We plan to grill this weekend for Memorial Day but my husband and I can’t seem to agree on how to cook the hamburgers. I like them medium rare like a steak, but my husband says the burgers should be cooked until they are well done. Which one of us is right? Unlike steaks, hamburgers, and any ground beef meals, should be cooked until they reach an internal temperature of 160 degrees Fahrenheit to help lessen your chance of developing a foodborne illness, said Sanja Ilic, the state food safety specialist for Ohio State University Extension. OSU Extension is the outreach arm of The Ohio State University College of Food, Agricultural, and Environmental Sciences (CFAES).  Even though beef steak and ground beef are both beef, steak can be safe to eat at a minimum internal...
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    Media Advisory: Ohio State expert available to speak about relationship between cancer and diet

    COLUMBUS, Ohio—An expert in nutrition and how foods play a role in disease prevention from The Ohio State University College of Food, Agricultural, and Environmental Sciences (CFAES) is available to discuss with the media about the relationship between cancer and diet in light of the recently released study on the issue. A study published May 22 in the JNCI Cancer Spectrum found that an estimated 80,110 new cancer cases among adults 20 and older in the United States in 2015 were associated with eating a poor diet. The study evaluated seven dietary factors: a low intake of vegetables, fruits, whole grains, and dairy products; and a high intake of processed meats, red meats, and sugary beverages such as soda. The study also found that low whole-grain consumption...
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    Reviving your lawn after winter’s freeze and thaw

    COLUMBUS, Ohio—If your lawn is more brown than green or dense with dandelions, you can probably blame Mother Nature. Those shifts in temperature we appreciated in Ohio last winter, moving from freezing to above freezing and back and forth, have taken a toll on lawns across the state. As the underground moisture froze and thawed repeatedly, the water in the soil expanded and contracted, and that could have pushed up roots, exposing them and possibly killing them, said Todd Hicks, turfgrass pathology program coordinator with The Ohio State University College of Food, Agricultural, and Environmental Sciences (CFAES). “Some peoples’ lawns look like they were seeded with dandelions,” Hicks said. Other lawns came out of winter with many bare patches of soil,...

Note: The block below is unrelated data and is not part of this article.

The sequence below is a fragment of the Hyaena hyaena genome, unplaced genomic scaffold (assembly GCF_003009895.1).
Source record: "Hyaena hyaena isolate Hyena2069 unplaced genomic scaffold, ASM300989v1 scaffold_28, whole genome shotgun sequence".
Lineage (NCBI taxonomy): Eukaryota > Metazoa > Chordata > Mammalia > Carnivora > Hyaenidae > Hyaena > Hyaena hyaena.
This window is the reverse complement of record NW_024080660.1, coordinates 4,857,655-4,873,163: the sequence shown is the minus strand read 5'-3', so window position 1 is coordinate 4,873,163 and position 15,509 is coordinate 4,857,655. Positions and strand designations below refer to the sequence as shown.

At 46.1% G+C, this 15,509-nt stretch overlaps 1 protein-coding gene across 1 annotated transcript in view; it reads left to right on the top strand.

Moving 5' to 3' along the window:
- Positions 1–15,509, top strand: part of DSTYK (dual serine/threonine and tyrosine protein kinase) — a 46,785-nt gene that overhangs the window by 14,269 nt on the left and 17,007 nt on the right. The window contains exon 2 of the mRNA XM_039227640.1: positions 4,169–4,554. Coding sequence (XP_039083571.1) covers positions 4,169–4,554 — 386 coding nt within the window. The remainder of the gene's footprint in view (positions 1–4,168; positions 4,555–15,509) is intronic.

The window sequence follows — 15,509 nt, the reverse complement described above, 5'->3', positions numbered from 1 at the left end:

9.  The latest round in the trade war between the United States and China has resulted in higher tariffs Americans will pay for goods from China. (Photo: Getty Images)

    Tariffs leading to ‘point of no return’

    COLUMBUS, Ohio—Even if the United States eventually reaches a trade agreement with China, the damage done from the ongoing trade war could take years to undo, according to an agricultural economist with The Ohio State University. It took a while to build a Chinese market for U.S. products, including American soybeans, and it will likely take considerable time to rebuild that market, said Ian Sheldon, a professor with Ohio State’s College of Food, Agricultural, and Environmental Sciences (CFAES). “Trade negotiations don’t get resolved in months; they take years. It’s not simple. These are the two largest economies in the world, essentially mud wrestling. I think we’ve reached the point of no return,” said Sheldon, who serves as the Andersons...
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    Making it more viable to turn agricultural waste into renewable fuel

    WOOSTER, Ohio—Although the stalks and leaves of a corn plant can be turned into ethanol, the high cost of collecting, storing, and transporting the material has limited its use in producing the fuel. Ajay Shah, an agricultural engineer with The Ohio State University College of Food, Agricultural, and Environmental Sciences (CFAES) is testing a method that could cut the cost of collecting and delivering corn plant material for making ethanol by up to 20%. Shah just received a $1 million grant from the U.S. Department of Agriculture to test the effectiveness of a new method that harvests and transports corn plants intact, the ears together with the stalks. Shah’s strategy has the potential to spur the lagging industry of so-called cellulosic ethanol—ethanol produced...